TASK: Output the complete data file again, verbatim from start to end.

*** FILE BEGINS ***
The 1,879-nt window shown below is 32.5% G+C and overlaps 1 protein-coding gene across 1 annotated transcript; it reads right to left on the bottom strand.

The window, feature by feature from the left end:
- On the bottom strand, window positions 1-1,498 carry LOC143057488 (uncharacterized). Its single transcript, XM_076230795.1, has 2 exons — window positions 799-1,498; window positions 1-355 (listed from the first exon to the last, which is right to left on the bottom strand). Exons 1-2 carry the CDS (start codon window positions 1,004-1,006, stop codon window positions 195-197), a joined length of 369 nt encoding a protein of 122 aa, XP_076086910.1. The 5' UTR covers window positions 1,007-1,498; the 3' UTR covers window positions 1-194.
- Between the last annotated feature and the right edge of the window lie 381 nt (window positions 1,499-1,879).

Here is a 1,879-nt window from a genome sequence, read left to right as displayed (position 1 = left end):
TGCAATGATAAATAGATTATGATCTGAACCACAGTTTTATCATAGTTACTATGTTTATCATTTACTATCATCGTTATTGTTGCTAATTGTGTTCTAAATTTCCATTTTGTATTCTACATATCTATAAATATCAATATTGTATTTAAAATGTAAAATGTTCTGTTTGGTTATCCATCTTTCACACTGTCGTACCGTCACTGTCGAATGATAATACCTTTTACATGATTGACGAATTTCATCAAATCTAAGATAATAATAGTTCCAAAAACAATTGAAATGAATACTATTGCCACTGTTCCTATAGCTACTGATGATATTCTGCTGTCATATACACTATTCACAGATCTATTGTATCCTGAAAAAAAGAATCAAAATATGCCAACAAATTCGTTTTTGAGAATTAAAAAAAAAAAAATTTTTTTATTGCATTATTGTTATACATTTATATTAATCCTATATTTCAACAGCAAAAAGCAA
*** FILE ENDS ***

The 1,879-nt window shown below is 32.5% G+C and overlaps 1 protein-coding gene across 1 annotated transcript; it reads right to left on the bottom strand.

The window, feature by feature from the left end:
- On the bottom strand, window positions 1-1,498 carry LOC143057488 (uncharacterized). Its single transcript, XM_076230795.1, has 2 exons — window positions 799-1,498; window positions 1-355 (listed from the first exon to the last, which is right to left on the bottom strand). Exons 1-2 carry the CDS (start codon window positions 1,004-1,006, stop codon window positions 195-197), a joined length of 369 nt encoding a protein of 122 aa, XP_076086910.1. The 5' UTR covers window positions 1,007-1,498; the 3' UTR covers window positions 1-194.
- Between the last annotated feature and the right edge of the window lie 381 nt (window positions 1,499-1,879).

Here is a 1,879-nt window from a genome sequence, read left to right as displayed (position 1 = left end):
TGCAATGATAAATAGATTATGATCTGAACCACAGTTTTATCATAGTTACTATGTTTATCATTTACTATCATCGTTATTGTTGCTAATTGTGTTCTAAATTTCCATTTTGTATTCTACATATCTATAAATATCAATATTGTATTTAAAATGTAAAATGTTCTGTTTGGTTATCCATCTTTCACACTGTCGTACCGTCACTGTCGAATGATAATACCTTTTACATGATTGACGAATTTCATCAAATCTAAGATAATAATAGTTCCAAAAACAATTGAAATGAATACTATTGCCACTGTTCCTATAGCTACTGATGATATTCTGCTGTCATATACACTATTCACAGATCTATTGTATCCTGAAAAAAAGAATCAAAATATGCCAACAAATTCGTTTTTGAGAATTAAAAAAAAAAAAATTTTTTTATTGCATTATTGTTATACATTTATATTAATCCTATATTTCAACAGCAAAAAGCAA